*Edit= And I've added sediment from a river source.
 

jaypeecee

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Hi @FrankR

I'm doing some research as I'm battling cyano and I've read that several microorganisms eat it. I'm not a biologist, so please bear with me.

I'm not a biologist either but, out of sheer necessity, I began a search for Cyano information a few years ago.

It looks as if you're making good progress.
I've also changed the light spectrum...

This is of particular interest to me and, probably, others. Could you please let us have some details?

...and the fertiliser I'm using*.

Details, please.

That'll do for the moment.

JPC :thumbup:
 

FrankR

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Hi @jaypeecee

It looks as if you're making good progress.

Well, there's some progress. It's not completely eradicated yet though.
This is of particular interest to me and, probably, others. Could you please let us have some details?

Based on this article, some cyanobacteria strains don't do well under blue light. Although they absorb it, they use it less efficiently for photosynthesis and growth.
However, according to this article, there are cyanobacteria strains that can vary their pigment ratio and adapt to different light spectrums.
I don't know which cyano species is in my tank, so I thought I could give it a try and see what happens.

I don't know why the cyano in my tank is dying. Could be because of the blue light, or the Fritz 360, or the bacteria from the sediment I added. Or because of the combination of all the above.

As for the fertiliser, it has nothing to do with the cyano. I wasn't happy with the TNC Complete. The plants look much healthier since I've started dosing APT 3.

Please take all the above with a pinch of salt. Each tank is different and what works for me, doesn't mean that it could work for another tank.

Hi again, @FrankR.

I missed that gem on the first reading.

JPC
Oh yes, all the leaves of the Altenanthera, the Bucephalandras and the Pogostemon Helferi are completely free of cyano now.
There's still some patches on the Flame moss and on the Anubias. Also, the HC Cuba is still full of it. However, I noticed that the Otos were spending more time on the carpet plant today.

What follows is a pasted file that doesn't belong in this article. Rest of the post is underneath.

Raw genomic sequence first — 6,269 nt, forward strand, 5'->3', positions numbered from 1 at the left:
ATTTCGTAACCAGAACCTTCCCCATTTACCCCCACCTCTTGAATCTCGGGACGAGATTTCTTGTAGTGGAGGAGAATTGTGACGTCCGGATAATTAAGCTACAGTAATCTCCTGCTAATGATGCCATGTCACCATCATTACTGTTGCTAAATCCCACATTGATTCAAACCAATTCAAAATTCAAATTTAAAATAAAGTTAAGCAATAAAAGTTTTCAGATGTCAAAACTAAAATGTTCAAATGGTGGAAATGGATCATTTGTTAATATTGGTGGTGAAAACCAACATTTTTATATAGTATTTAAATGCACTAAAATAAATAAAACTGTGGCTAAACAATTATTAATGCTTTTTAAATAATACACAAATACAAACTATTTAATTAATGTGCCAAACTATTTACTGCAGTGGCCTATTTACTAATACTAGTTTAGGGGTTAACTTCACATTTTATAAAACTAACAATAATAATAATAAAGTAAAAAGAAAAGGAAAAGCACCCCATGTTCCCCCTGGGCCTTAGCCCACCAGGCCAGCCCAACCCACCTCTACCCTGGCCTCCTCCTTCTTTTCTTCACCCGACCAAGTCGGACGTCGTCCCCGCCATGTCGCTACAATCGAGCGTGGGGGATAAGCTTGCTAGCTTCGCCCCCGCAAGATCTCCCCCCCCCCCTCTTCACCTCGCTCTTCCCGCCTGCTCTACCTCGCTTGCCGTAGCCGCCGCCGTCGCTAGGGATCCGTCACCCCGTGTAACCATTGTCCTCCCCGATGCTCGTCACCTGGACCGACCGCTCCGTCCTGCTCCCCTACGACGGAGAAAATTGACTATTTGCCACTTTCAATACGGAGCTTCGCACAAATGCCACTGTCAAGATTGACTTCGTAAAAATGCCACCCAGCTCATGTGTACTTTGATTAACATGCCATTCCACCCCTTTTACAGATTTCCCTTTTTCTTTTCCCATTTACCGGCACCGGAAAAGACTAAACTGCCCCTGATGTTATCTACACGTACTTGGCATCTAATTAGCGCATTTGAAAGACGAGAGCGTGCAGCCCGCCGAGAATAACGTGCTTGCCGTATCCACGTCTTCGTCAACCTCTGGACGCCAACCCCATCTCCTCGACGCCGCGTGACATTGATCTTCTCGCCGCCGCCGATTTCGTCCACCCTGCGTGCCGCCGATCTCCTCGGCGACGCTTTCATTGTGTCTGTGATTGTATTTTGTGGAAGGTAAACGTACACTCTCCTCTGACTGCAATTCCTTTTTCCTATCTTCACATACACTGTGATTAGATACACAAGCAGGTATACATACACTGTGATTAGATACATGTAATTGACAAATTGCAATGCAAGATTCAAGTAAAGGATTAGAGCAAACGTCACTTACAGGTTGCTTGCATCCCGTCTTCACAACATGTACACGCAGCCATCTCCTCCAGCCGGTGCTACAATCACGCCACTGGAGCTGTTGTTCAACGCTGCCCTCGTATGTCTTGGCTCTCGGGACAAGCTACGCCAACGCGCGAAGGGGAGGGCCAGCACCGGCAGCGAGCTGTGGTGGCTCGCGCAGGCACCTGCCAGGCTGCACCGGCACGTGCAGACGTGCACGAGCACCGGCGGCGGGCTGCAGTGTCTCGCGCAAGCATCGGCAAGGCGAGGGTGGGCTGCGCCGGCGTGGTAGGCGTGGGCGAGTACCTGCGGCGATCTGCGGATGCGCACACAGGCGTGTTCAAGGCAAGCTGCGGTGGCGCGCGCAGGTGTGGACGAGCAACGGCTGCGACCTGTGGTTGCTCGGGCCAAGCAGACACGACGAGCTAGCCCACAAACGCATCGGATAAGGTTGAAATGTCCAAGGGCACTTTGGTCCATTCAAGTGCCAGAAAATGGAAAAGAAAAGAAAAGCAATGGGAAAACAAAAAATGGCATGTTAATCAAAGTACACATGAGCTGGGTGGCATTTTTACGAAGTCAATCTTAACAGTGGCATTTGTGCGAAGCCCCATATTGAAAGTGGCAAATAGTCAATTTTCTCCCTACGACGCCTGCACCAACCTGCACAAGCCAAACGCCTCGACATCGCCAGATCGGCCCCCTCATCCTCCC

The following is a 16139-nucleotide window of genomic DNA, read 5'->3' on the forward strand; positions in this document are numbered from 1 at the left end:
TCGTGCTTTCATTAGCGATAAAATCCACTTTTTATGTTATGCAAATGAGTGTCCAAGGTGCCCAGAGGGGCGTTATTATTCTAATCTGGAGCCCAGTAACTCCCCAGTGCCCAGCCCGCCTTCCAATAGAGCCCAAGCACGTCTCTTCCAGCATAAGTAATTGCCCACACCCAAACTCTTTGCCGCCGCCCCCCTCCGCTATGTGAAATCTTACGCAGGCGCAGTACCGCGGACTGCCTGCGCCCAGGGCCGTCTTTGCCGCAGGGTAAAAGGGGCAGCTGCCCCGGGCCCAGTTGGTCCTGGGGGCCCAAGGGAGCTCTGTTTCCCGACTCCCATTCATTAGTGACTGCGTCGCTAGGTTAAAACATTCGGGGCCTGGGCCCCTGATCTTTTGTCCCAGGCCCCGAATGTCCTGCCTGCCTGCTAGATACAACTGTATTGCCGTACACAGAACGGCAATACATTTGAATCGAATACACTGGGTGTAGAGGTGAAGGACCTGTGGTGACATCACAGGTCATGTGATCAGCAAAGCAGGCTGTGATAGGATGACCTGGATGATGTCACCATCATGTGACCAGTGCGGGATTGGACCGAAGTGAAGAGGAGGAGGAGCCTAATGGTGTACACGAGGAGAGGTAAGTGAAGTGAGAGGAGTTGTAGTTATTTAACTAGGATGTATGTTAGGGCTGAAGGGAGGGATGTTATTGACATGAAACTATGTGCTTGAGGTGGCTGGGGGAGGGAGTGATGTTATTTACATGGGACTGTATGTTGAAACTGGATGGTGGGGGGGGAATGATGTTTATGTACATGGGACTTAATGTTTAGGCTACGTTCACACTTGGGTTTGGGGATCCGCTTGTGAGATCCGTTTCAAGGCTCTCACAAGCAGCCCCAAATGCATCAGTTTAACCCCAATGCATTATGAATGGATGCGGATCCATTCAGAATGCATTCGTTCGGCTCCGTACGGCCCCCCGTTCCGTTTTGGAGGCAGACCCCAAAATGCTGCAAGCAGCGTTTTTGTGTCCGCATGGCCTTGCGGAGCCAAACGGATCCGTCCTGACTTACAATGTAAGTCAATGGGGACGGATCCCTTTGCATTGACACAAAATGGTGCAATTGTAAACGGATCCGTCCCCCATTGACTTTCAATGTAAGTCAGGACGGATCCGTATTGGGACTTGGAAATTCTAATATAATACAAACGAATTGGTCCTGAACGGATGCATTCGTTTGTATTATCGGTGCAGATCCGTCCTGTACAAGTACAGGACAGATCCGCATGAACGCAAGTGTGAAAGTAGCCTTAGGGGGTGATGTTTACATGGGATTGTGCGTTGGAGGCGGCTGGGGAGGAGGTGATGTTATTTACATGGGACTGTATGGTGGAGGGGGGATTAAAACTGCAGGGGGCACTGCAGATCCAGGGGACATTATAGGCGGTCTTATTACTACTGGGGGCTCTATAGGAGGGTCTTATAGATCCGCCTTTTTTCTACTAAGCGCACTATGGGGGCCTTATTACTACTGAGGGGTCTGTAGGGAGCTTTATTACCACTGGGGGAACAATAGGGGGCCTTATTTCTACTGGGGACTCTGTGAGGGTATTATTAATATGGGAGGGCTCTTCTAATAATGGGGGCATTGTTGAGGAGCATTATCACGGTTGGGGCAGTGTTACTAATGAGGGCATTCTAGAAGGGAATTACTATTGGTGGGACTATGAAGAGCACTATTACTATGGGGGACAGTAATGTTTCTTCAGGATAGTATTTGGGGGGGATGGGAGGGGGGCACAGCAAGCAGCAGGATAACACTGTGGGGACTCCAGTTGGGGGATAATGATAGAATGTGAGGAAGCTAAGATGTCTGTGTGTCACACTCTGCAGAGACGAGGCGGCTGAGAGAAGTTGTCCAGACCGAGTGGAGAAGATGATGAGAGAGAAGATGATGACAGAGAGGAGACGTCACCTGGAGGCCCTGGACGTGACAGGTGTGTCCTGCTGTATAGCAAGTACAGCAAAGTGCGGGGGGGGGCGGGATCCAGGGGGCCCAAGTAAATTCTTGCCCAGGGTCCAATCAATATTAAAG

jaypeecee

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I don't know which cyano species is in my tank, so I thought I could give it a try and see what happens.
Hi @FrankR

It's very likely that it's one of the Oscillatoria species in your tank. Oscillatoria are so-called because the strands/filaments oscillate from side to side - often very slowly. This illustration will give you a good idea what to look for:


JPC
 

FrankR

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Hi @FrankR

Now, that's quite an achievement. Between now and tomorrow, I hope to find out more about the Fritz 360.

JPC
Fritz say on their website that 360 is a biological product that will compete with cyano. It says that it contains heterotrophic bacteria.
There are many articles saying that heterotrophic bacteria could be used as antagonists of cyanobacteria. That's why I bought it.

Now that I know what kind of cyano strain is in my tank I tried to find what strains of bacteria is in Fritz 360. I read on another forum that it contains sludge reducers, Bacillus strains among others.
So I looked it up and I found this interesting article. It says that Bacillus cereus can be used to prohibit the growth of Oscillatoria sp.
It could be snake oil. Again, I have no proof that it works in my tank. It would be interesting if someone with the proper equipment could test it and let us know what's in that bacterial soup.
 

jaypeecee

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Hi @FrankR